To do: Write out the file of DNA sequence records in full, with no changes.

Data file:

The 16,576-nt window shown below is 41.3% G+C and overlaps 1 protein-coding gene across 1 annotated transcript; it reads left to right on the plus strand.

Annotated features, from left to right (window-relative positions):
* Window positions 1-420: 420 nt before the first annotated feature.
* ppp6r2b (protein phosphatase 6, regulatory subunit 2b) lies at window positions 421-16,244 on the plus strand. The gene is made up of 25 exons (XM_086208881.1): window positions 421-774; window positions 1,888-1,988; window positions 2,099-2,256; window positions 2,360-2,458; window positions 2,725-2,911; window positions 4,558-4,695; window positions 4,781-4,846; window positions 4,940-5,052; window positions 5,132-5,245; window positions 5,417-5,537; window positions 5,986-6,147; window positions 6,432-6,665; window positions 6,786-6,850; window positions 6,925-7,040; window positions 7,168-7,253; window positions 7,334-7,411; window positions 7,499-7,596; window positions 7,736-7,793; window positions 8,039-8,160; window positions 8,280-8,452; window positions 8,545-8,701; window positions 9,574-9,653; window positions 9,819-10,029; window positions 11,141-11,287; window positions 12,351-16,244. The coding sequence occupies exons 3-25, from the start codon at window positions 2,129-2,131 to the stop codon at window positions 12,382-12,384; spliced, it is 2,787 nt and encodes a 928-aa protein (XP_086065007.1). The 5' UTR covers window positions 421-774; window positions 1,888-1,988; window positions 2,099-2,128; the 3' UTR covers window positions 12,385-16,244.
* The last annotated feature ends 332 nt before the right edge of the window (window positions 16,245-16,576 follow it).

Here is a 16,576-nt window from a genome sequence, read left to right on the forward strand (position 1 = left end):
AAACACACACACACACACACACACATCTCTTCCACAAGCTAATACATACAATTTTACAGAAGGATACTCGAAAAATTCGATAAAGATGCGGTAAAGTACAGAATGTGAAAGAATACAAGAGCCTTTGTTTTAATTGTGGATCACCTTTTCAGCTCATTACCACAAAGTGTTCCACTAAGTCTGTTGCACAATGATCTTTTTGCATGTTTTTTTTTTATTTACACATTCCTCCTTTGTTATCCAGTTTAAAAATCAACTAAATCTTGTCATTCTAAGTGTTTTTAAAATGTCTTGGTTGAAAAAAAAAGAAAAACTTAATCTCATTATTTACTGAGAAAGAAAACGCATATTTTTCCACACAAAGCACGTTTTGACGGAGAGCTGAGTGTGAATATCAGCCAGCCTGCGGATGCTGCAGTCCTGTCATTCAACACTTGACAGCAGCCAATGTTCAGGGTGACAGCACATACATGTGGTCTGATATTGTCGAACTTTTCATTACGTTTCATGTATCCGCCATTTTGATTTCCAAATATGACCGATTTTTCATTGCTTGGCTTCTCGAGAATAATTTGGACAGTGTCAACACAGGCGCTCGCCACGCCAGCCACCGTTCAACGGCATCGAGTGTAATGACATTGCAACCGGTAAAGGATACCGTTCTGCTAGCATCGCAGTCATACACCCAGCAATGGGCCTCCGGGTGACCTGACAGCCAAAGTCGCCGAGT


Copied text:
The 16,576-nt window shown below is 41.3% G+C and overlaps 1 protein-coding gene across 1 annotated transcript; it reads left to right on the plus strand.

Annotated features, from left to right (window-relative positions):
* Window positions 1-420: 420 nt before the first annotated feature.
* ppp6r2b (protein phosphatase 6, regulatory subunit 2b) lies at window positions 421-16,244 on the plus strand. The gene is made up of 25 exons (XM_086208881.1): window positions 421-774; window positions 1,888-1,988; window positions 2,099-2,256; window positions 2,360-2,458; window positions 2,725-2,911; window positions 4,558-4,695; window positions 4,781-4,846; window positions 4,940-5,052; window positions 5,132-5,245; window positions 5,417-5,537; window positions 5,986-6,147; window positions 6,432-6,665; window positions 6,786-6,850; window positions 6,925-7,040; window positions 7,168-7,253; window positions 7,334-7,411; window positions 7,499-7,596; window positions 7,736-7,793; window positions 8,039-8,160; window positions 8,280-8,452; window positions 8,545-8,701; window positions 9,574-9,653; window positions 9,819-10,029; window positions 11,141-11,287; window positions 12,351-16,244. The coding sequence occupies exons 3-25, from the start codon at window positions 2,129-2,131 to the stop codon at window positions 12,382-12,384; spliced, it is 2,787 nt and encodes a 928-aa protein (XP_086065007.1). The 5' UTR covers window positions 421-774; window positions 1,888-1,988; window positions 2,099-2,128; the 3' UTR covers window positions 12,385-16,244.
* The last annotated feature ends 332 nt before the right edge of the window (window positions 16,245-16,576 follow it).

Here is a 16,576-nt window from a genome sequence, read left to right on the forward strand (position 1 = left end):
AAACACACACACACACACACACACATCTCTTCCACAAGCTAATACATACAATTTTACAGAAGGATACTCGAAAAATTCGATAAAGATGCGGTAAAGTACAGAATGTGAAAGAATACAAGAGCCTTTGTTTTAATTGTGGATCACCTTTTCAGCTCATTACCACAAAGTGTTCCACTAAGTCTGTTGCACAATGATCTTTTTGCATGTTTTTTTTTTATTTACACATTCCTCCTTTGTTATCCAGTTTAAAAATCAACTAAATCTTGTCATTCTAAGTGTTTTTAAAATGTCTTGGTTGAAAAAAAAAGAAAAACTTAATCTCATTATTTACTGAGAAAGAAAACGCATATTTTTCCACACAAAGCACGTTTTGACGGAGAGCTGAGTGTGAATATCAGCCAGCCTGCGGATGCTGCAGTCCTGTCATTCAACACTTGACAGCAGCCAATGTTCAGGGTGACAGCACATACATGTGGTCTGATATTGTCGAACTTTTCATTACGTTTCATGTATCCGCCATTTTGATTTCCAAATATGACCGATTTTTCATTGCTTGGCTTCTCGAGAATAATTTGGACAGTGTCAACACAGGCGCTCGCCACGCCAGCCACCGTTCAACGGCATCGAGTGTAATGACATTGCAACCGGTAAAGGATACCGTTCTGCTAGCATCGCAGTCATACACCCAGCAATGGGCCTCCGGGTGACCTGACAGCCAAAGTCGCCGAGT